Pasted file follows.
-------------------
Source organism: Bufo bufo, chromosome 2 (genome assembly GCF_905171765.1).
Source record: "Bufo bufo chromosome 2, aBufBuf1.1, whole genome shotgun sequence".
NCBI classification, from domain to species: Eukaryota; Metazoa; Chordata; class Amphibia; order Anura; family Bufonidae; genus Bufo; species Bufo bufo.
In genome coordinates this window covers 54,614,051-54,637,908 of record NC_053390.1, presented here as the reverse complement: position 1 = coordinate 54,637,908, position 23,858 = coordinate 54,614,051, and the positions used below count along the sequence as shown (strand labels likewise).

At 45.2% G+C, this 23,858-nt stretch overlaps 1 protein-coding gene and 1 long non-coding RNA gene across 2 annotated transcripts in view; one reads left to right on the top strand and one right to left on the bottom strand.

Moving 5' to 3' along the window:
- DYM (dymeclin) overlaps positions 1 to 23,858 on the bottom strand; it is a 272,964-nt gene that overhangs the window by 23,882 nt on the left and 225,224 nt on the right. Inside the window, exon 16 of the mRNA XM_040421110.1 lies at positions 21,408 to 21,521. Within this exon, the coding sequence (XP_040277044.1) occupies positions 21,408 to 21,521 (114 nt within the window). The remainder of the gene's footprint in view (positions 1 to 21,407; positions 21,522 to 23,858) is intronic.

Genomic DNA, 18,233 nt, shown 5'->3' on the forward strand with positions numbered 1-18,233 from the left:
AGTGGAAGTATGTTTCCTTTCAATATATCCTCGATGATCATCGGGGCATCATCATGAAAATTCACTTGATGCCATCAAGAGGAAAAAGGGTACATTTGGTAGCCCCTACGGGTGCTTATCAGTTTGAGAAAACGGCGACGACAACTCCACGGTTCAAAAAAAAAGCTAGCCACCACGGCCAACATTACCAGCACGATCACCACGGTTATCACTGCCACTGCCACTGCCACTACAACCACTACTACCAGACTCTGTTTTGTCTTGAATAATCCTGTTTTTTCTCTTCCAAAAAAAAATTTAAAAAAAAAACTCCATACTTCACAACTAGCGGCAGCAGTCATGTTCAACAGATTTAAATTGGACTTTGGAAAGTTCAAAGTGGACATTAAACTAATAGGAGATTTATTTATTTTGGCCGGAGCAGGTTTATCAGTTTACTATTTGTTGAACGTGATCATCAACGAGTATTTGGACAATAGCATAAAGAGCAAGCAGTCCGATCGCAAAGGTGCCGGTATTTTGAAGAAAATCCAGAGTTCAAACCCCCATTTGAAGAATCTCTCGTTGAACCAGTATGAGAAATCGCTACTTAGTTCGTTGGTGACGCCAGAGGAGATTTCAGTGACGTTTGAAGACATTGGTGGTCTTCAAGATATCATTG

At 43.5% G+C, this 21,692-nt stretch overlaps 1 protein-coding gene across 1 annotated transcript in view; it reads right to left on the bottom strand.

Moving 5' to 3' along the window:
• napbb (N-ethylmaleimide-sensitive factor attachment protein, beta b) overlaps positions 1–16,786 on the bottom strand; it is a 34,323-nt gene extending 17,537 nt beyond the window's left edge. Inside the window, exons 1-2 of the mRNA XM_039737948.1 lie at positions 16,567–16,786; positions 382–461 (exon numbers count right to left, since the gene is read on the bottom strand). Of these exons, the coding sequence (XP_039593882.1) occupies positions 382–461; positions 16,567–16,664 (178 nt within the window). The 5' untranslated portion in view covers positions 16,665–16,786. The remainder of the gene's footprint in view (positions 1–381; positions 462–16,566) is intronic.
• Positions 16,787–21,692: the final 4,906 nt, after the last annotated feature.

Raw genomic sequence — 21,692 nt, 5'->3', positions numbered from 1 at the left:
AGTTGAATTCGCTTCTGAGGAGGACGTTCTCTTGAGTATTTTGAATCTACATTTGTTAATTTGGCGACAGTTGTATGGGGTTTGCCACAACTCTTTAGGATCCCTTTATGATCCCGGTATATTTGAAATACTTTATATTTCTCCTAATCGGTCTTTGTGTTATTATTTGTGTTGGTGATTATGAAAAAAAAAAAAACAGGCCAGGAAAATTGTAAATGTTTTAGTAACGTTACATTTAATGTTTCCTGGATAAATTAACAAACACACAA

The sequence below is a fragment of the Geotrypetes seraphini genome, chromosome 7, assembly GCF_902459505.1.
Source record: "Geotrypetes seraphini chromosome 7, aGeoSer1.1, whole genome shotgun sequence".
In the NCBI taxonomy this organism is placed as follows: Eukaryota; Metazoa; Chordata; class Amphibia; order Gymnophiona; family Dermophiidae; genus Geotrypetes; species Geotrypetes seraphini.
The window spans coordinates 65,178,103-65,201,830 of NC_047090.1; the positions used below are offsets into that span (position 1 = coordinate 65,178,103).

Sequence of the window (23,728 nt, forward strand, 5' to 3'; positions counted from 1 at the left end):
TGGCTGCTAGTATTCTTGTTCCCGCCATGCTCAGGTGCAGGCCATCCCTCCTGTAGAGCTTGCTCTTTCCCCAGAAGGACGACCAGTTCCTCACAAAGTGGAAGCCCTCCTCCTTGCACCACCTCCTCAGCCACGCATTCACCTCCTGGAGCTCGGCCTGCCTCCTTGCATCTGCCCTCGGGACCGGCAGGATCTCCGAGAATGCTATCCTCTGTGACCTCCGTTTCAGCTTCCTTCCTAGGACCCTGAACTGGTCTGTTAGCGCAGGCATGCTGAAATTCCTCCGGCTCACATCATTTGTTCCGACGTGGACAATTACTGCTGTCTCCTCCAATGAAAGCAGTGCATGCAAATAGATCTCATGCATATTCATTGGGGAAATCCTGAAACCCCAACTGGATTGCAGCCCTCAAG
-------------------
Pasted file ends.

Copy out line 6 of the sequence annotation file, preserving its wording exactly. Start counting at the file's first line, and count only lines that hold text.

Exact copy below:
Moving 5' to 3' along the window: